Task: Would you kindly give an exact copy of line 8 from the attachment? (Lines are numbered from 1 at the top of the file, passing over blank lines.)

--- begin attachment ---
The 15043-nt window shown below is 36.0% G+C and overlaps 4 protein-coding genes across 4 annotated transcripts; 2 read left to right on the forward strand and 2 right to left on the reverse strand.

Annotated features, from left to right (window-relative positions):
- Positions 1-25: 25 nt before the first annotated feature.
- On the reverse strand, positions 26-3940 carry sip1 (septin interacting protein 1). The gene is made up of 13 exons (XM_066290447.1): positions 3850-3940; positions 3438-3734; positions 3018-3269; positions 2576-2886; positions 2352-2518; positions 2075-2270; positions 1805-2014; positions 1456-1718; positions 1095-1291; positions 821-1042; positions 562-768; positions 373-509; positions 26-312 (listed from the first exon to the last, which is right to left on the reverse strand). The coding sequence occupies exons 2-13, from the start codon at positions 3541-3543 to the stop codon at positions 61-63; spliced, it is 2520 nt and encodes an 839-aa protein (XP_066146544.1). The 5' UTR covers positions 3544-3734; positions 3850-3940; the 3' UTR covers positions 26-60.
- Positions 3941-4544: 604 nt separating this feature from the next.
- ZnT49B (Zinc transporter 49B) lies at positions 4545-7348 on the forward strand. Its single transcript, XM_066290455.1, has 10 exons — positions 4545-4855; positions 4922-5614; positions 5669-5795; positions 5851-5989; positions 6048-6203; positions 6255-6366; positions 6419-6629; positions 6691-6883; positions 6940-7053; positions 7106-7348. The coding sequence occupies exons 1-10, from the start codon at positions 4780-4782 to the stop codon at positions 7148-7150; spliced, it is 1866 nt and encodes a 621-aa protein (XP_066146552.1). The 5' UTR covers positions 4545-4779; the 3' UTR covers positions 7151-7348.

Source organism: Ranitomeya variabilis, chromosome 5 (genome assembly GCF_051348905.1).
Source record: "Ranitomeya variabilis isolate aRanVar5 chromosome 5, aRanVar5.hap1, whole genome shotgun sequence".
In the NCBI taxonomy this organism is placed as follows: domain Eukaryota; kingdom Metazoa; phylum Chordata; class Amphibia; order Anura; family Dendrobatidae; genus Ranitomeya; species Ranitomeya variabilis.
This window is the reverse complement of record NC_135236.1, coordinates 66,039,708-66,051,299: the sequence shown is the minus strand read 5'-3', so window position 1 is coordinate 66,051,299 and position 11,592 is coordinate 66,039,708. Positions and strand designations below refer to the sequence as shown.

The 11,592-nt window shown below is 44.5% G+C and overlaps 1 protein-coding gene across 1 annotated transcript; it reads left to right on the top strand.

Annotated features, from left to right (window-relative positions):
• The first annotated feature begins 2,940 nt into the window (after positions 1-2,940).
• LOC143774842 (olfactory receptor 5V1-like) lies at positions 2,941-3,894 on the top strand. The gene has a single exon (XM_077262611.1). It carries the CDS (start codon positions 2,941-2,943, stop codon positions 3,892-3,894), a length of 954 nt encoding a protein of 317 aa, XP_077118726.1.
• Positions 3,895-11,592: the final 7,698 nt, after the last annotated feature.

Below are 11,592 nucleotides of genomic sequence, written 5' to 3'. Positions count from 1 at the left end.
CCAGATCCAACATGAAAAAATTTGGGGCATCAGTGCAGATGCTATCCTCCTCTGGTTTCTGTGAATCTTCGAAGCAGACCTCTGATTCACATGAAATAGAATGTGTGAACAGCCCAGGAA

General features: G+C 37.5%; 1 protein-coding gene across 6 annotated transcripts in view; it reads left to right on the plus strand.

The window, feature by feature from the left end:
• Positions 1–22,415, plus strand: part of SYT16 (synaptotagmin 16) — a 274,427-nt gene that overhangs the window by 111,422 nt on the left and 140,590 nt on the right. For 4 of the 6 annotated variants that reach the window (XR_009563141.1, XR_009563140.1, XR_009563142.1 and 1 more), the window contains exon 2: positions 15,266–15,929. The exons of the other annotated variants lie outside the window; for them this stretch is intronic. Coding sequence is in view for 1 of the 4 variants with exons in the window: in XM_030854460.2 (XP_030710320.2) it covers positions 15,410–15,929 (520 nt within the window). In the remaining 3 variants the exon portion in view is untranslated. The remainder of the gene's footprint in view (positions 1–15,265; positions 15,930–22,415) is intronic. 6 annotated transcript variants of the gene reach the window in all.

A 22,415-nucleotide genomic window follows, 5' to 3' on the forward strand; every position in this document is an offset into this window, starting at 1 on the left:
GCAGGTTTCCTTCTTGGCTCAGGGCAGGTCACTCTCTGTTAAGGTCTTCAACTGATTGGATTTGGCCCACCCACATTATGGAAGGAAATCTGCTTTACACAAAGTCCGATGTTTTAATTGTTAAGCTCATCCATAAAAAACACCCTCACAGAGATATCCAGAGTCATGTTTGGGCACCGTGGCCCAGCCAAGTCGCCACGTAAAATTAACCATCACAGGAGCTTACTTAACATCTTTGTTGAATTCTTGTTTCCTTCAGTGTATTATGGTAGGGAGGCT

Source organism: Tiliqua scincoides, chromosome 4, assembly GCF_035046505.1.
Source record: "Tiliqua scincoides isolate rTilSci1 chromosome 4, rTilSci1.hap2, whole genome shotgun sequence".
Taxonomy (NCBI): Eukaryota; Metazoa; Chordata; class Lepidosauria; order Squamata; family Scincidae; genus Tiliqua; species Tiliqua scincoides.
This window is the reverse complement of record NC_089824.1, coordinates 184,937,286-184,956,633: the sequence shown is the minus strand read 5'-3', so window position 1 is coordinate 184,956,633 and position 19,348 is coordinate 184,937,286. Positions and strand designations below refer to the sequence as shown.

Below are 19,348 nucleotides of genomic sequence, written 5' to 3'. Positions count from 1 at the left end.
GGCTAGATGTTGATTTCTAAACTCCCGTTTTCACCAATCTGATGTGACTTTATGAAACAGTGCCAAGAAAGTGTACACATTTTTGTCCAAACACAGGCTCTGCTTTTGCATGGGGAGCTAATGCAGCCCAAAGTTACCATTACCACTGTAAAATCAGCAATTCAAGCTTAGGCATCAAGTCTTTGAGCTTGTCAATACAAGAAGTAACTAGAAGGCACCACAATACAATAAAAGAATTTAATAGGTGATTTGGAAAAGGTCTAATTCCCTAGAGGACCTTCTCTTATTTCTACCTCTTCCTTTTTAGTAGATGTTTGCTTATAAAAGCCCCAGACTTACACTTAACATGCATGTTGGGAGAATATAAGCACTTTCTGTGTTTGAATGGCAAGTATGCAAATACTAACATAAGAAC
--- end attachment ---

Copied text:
Source record: "Ranitomeya variabilis isolate aRanVar5 chromosome 5, aRanVar5.hap1, whole genome shotgun sequence".